Richard M. Stallman wrote the original Editor MACroS for the TECO editor.
James A. Gosling implemented Emacs in C as a stand-alone editor, sometimes called "Gosmacs", and distributed it freely with no copyright notice. Gosmacs had an extention language called Mocklisp, which wasn't really a Lisp (it had no lists) but appeared similar.
RMS used Gosmacs to get started on GNU Emacs, which featured a "real" Lisp (close to Maclisp).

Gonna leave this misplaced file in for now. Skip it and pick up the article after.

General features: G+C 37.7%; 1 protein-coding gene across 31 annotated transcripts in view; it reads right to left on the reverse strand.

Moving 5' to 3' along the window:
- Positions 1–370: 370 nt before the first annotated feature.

JAG sold the rights to Gosmacs to Unipress, who renamed it Unipress Emacs, sold it commercially, and stopped distribution of gosmacs and derivatives (like GNU Emacs).
Presumably it was around this time the interview with Bill Joy occurred.
RMS rewrote the part of GNU Emacs that was derived Gosmacs, mostly the display code.
One could guess that this experience is part of why the GNU project insists on signed copyright assignment or release forms for key utilities.